Discussions were held whether to move the original ship to a new proposed museum and a comprehensive study was conducted into the possibility of moving the ship without damaging it. During this process, methodical photo scans and detailed laser scans of both the interior and exterior of the ship were made. A new attempt to build a replica of the Oseberg ship commenced in 2004.
A combined effort of Danish and Norwegian professional shipbuilders, scientists, and volunteers joined in this new challenge with the photo and laser scans made available at no cost to the passionate builders. An important discovery was made during this new attempt. It was discovered that during the first rebuild of the ship a mistake was made in the length of one of the beams and the ship was therefore unintentionally shortened.
Because this fact had not been discovered previously, it is believed this is perhaps the primary reason why the earlier replicas sank – previous attempts at successfully working replicas had failed due to incorrect data. Another new build called Saga Oseberg was started in 2010. Using lumber from Denmark and Norway and employing traditional building techniques from the Viking age, the newest Oseberg ship was completed successfully in early 2012.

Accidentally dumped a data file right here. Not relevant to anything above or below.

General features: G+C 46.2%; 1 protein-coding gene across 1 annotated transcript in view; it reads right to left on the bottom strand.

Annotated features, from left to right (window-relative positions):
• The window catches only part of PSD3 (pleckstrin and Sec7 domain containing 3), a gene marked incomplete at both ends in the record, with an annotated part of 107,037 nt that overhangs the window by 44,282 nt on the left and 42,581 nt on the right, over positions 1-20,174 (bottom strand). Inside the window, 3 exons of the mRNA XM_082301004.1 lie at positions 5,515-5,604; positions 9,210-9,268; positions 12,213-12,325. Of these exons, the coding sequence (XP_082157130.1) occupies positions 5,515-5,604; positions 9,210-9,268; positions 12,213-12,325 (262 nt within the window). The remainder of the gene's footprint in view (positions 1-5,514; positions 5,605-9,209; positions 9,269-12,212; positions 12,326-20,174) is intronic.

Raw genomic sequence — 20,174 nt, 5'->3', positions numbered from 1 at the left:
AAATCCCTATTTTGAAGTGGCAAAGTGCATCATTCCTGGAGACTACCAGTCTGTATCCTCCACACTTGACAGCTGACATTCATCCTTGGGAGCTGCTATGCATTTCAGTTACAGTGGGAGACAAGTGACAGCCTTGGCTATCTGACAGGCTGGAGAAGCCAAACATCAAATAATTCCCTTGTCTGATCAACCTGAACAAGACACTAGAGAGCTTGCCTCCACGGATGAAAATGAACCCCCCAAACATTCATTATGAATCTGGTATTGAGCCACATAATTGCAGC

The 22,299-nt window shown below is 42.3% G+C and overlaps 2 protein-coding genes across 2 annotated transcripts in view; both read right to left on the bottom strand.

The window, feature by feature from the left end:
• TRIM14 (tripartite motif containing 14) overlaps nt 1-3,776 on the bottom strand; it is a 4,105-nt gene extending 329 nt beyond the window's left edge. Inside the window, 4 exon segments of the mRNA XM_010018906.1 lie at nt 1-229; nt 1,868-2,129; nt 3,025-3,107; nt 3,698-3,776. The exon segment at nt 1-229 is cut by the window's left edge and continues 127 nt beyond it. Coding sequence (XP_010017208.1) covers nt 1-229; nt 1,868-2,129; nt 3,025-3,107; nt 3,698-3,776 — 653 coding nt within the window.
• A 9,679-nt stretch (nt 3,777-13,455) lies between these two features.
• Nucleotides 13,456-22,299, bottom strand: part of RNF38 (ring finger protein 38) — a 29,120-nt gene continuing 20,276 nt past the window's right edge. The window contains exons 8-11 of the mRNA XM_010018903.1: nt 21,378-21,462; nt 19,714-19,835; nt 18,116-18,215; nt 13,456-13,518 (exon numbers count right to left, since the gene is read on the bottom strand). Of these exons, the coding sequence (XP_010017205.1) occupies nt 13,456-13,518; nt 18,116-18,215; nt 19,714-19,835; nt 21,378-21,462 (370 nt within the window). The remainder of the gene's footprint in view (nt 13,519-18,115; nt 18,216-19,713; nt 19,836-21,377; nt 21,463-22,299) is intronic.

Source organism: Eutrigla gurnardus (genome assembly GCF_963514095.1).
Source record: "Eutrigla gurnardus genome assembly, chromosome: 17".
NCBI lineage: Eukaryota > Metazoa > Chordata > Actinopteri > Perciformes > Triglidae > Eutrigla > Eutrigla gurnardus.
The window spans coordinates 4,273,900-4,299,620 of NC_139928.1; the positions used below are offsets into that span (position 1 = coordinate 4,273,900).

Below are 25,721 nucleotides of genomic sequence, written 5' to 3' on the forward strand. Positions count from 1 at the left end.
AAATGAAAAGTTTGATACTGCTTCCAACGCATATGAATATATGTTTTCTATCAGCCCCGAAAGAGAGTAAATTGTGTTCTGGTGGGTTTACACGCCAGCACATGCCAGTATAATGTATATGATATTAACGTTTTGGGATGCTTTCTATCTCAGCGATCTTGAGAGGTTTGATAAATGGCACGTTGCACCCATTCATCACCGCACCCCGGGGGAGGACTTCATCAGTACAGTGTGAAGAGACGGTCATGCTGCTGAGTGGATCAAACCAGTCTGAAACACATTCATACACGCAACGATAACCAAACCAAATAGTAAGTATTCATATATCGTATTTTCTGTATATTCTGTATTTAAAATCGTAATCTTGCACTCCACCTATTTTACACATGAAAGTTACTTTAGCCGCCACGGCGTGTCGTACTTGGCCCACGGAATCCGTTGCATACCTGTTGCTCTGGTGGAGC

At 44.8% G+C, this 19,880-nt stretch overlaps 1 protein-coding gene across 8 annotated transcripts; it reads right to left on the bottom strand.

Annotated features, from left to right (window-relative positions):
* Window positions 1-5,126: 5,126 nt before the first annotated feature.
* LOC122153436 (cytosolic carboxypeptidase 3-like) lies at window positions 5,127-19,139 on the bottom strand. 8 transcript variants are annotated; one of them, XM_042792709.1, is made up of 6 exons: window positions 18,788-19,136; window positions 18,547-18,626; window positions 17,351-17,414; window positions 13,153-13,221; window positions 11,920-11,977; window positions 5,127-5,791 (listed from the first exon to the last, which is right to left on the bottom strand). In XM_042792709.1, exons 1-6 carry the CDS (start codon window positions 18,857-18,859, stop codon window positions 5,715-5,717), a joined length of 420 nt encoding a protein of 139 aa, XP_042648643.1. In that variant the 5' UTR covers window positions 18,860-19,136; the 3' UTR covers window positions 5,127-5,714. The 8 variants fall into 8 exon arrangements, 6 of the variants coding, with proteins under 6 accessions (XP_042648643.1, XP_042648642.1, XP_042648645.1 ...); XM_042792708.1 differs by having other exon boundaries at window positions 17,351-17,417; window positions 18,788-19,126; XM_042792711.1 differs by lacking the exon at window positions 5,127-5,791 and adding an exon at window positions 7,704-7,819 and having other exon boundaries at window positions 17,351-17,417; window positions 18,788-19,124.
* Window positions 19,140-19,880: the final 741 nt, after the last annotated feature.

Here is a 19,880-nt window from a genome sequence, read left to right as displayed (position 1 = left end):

On 20 June 2012, the new ship was launched from the Norwegian city of Tønsberg. The ship sailed and maneuvered very well and in March 2014, it headed to open seas under full sail with Færder, Norway as its destination. On the open seas, the Saga Oseberg achieved a speed of 10 knots. The ship performed very well; the construction was a huge success. It proved forever more that the Oseberg ship really could sail, that it actually had sailed, and it was not just a burial chamber on land.
Of the skeletons of the two women found in the grave with the ship, the first suffered badly from arthritis and other illnesses and was probably aged between 60–70 years. The second was originally believed to be aged 25–30 years, but analysis of dental root translucency suggests she was older – aged 50–55.